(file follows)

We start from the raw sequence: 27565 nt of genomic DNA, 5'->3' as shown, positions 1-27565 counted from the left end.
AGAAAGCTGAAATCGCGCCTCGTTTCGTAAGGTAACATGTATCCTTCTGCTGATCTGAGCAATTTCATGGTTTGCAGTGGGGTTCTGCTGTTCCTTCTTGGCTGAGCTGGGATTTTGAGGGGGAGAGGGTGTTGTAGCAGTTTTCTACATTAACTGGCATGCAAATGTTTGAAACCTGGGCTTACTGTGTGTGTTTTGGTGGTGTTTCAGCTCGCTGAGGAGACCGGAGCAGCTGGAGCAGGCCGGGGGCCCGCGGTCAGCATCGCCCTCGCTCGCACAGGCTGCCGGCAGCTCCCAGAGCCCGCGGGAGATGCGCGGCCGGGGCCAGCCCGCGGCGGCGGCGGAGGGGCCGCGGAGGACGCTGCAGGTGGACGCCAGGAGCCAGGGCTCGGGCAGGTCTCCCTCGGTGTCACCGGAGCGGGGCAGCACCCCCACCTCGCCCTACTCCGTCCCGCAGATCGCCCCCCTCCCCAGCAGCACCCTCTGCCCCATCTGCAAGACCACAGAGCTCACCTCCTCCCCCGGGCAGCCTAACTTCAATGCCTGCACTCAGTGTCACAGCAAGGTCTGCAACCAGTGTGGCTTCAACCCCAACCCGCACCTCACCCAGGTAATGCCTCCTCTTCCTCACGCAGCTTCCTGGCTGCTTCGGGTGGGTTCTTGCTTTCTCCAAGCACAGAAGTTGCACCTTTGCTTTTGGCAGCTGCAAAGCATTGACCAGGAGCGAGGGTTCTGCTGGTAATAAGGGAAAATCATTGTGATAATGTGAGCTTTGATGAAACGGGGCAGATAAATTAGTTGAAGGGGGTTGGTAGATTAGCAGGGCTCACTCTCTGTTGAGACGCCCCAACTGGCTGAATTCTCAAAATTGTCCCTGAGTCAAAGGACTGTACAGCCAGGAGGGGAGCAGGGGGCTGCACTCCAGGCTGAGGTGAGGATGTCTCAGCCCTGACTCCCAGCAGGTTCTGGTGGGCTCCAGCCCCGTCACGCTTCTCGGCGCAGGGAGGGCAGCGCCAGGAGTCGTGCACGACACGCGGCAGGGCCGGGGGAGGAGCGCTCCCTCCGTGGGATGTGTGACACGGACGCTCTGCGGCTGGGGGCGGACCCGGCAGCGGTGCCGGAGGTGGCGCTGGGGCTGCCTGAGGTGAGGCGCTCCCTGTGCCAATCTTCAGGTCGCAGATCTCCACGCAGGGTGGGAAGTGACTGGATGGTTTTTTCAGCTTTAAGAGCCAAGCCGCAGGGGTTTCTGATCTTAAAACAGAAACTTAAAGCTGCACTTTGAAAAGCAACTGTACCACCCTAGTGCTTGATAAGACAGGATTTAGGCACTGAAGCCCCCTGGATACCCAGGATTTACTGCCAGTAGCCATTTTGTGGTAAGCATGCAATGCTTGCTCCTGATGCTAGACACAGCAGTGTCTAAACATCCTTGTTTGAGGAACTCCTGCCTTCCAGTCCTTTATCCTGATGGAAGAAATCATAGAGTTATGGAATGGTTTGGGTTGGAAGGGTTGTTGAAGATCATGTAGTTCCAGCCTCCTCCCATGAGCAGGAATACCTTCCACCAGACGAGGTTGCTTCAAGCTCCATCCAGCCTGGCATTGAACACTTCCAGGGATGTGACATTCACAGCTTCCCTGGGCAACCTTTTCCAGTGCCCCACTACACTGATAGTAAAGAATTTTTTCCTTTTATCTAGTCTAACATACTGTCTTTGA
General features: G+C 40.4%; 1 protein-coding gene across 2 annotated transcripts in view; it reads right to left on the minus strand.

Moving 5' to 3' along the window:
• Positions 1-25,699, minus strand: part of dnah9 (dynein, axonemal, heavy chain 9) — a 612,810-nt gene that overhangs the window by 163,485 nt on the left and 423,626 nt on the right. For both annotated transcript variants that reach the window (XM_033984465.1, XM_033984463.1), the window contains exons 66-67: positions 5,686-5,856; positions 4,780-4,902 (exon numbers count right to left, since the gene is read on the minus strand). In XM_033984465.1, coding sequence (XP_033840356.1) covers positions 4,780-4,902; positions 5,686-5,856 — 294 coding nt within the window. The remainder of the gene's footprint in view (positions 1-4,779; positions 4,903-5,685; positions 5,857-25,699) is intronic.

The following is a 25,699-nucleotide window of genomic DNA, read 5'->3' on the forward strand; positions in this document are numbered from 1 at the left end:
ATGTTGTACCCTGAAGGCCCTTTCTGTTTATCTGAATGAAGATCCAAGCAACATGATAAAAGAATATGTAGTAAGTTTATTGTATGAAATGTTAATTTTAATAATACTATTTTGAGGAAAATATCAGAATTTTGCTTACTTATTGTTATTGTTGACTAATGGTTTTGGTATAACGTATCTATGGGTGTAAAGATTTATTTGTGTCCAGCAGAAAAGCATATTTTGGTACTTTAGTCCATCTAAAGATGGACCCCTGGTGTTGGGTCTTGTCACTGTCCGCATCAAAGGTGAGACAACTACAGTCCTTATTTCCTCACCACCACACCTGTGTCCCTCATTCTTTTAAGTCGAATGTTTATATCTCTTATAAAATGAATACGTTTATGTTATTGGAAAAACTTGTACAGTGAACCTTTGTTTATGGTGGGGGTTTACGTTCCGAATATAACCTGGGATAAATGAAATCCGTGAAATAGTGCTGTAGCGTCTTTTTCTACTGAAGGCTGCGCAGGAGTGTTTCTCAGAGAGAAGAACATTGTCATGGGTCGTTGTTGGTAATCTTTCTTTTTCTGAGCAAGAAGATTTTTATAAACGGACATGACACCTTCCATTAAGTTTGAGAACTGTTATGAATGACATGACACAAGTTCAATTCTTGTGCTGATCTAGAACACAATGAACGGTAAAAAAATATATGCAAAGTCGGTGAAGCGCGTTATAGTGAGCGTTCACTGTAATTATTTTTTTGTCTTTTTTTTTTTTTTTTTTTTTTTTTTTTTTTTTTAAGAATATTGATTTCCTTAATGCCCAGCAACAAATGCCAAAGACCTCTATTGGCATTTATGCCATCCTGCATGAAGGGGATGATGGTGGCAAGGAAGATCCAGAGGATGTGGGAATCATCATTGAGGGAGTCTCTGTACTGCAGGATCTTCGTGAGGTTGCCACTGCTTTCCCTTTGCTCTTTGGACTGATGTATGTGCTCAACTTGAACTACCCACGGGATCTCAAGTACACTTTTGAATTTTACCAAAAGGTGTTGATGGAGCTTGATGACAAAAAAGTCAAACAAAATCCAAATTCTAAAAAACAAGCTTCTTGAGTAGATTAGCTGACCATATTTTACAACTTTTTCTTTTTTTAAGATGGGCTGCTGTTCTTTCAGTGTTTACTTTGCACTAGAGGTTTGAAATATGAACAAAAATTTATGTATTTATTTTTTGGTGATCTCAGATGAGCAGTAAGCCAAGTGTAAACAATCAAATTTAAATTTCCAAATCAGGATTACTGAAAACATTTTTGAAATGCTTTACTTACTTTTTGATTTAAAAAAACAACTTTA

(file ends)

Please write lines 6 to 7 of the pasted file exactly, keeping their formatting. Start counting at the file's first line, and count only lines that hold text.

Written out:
The following is a 25,699-nucleotide window of genomic DNA, read 5'->3' on the forward strand; positions in this document are numbered from 1 at the left end:
ATGTTGTACCCTGAAGGCCCTTTCTGTTTATCTGAATGAAGATCCAAGCAACATGATAAAAGAATATGTAGTAAGTTTATTGTATGAAATGTTAATTTTAATAATACTATTTTGAGGAAAATATCAGAATTTTGCTTACTTATTGTTATTGTTGACTAATGGTTTTGGTATAACGTATCTATGGGTGTAAAGATTTATTTGTGTCCAGCAGAAAAGCATATTTTGGTACTTTAGTCCATCTAAAGATGGACCCCTGGTGTTGGGTCTTGTCACTGTCCGCATCAAAGGTGAGACAACTACAGTCCTTATTTCCTCACCACCACACCTGTGTCCCTCATTCTTTTAAGTCGAATGTTTATATCTCTTATAAAATGAATACGTTTATGTTATTGGAAAAACTTGTACAGTGAACCTTTGTTTATGGTGGGGGTTTACGTTCCGAATATAACCTGGGATAAATGAAATCCGTGAAATAGTGCTGTAGCGTCTTTTTCTACTGAAGGCTGCGCAGGAGTGTTTCTCAGAGAGAAGAACATTGTCATGGGTCGTTGTTGGTAATCTTTCTTTTTCTGAGCAAGAAGATTTTTATAAACGGACATGACACCTTCCATTAAGTTTGAGAACTGTTATGAATGACATGACACAAGTTCAATTCTTGTGCTGATCTAGAACACAATGAACGGTAAAAAAATATATGCAAAGTCGGTGAAGCGCGTTATAGTGAGCGTTCACTGTAATTATTTTTTTGTCTTTTTTTTTTTTTTTTTTTTTTTTTTTTTTTTTTAAGAATATTGATTTCCTTAATGCCCAGCAACAAATGCCAAAGACCTCTATTGGCATTTATGCCATCCTGCATGAAGGGGATGATGGTGGCAAGGAAGATCCAGAGGATGTGGGAATCATCATTGAGGGAGTCTCTGTACTGCAGGATCTTCGTGAGGTTGCCACTGCTTTCCCTTTGCTCTTTGGACTGATGTATGTGCTCAACTTGAACTACCCACGGGATCTCAAGTACACTTTTGAATTTTACCAAAAGGTGTTGATGGAGCTTGATGACAAAAAAGTCAAACAAAATCCAAATTCTAAAAAACAAGCTTCTTGAGTAGATTAGCTGACCATATTTTACAACTTTTTCTTTTTTTAAGATGGGCTGCTGTTCTTTCAGTGTTTACTTTGCACTAGAGGTTTGAAATATGAACAAAAATTTATGTATTTATTTTTTGGTGATCTCAGATGAGCAGTAAGCCAAGTGTAAACAATCAAATTTAAATTTCCAAATCAGGATTACTGAAAACATTTTTGAAATGCTTTACTTACTTTTTGATTTAAAAAAACAACTTTA